Among Puerto Ricans, several GSNOR SNPs and a haplotype in the 3′UTR were significantly associated with increased risk for asthma and lower bronchodilator responsiveness (p = 0.04 to 0.007). The GSNOR risk haplotype affects expression of GSNOR mRNA and protein, suggesting a gain of function. Furthermore, gene-gene interaction analysis provided evidence of pharmacogenetic interaction between GSNOR and β2AR gene variants and the response to albuterol in Puerto Rican (p = 0.03), Mexican (p = 0.15) and combined Puerto Rican and Mexican asthmatics (p = 0.003). Specifically, GSNOR+17059*β2AR+46 genotype combinations (TG+GG*AG and TG+GG*GG) were associated with lower bronchodilator response.
Genotyping of GSNOR and β2AR genes may be a useful in identifying Latino subjects, who might benefit from adjuvant therapy for refractory asthma.
Asthma; Bronchodilator responsiveness; GSNO Reductase; β2-Adrenergic Receptor; Latinos; Gene-gene interaction; Polymorphisms; Pharmacogenetics
A recent admixture mapping analysis identified interleukin 6 (IL6) and IL6 receptor (IL6R) as candidate genes for inflammatory diseases. In the airways during allergic inflammation, IL6 signaling controls the production of proinflammatory and anti-inflammatory factors. In addition, albuterol, a commonly prescribed asthma therapy, has been shown to influence IL6 gene expression. Therefore, we reasoned that interactions between the IL6 and IL6R genes might be associated with bronchodilator drug responsiveness to albuterol in asthmatic patients.
Four functional IL6 single nucleotide polymorphisms (SNPs) and a nonsynonymous IL6R SNP were genotyped in 700 Mexican and Puerto Rican asthma families and in 443 African-American asthma cases and controls. Both family-based association tests and linear regression models were used to assess the association between individual SNPs and haplotypes with bronchodilator response. Gene–gene interactions were tested by using multiple linear regression analyses.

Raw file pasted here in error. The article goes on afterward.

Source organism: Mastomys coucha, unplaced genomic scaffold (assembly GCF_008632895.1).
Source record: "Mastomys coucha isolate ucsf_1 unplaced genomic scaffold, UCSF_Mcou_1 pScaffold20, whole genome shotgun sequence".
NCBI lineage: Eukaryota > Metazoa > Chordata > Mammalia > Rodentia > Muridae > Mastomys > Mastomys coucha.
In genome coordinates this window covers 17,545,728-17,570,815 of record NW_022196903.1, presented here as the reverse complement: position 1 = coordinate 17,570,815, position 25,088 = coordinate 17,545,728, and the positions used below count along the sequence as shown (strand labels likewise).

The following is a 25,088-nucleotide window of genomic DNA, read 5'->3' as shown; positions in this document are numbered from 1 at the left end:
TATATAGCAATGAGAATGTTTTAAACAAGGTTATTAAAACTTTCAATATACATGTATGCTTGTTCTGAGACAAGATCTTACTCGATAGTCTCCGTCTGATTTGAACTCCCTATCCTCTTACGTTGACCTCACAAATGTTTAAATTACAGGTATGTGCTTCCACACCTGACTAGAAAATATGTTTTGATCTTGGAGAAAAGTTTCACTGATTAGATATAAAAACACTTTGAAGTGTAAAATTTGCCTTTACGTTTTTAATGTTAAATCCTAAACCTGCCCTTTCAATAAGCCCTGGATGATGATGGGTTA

No single SNP was consistently associated with drug response in all the three populations. However, on the gene level, we found a consistent IL6 and IL6R pharmacogenetic interaction in the three populations. This pharmacogenetic gene–gene interaction was contextual and dependent upon ancestry (racial background). This interaction resulted in higher drug response to albuterol in Latinos, but lower drug response in African-Americans. Herein, we show that there is an effect modification by ancestry on bronchodilator responsiveness to albuterol.
Genetic variants in the IL6 and IL6R genes act synergistically to modify the bronchodilator drug responsiveness in asthma and this pharmacogenetic interaction is modified by the genetic ancestry.
asthma genetics; African-Americans; ancestry; effect modification; gene–gene interaction; IL6; IL6 receptor; latinos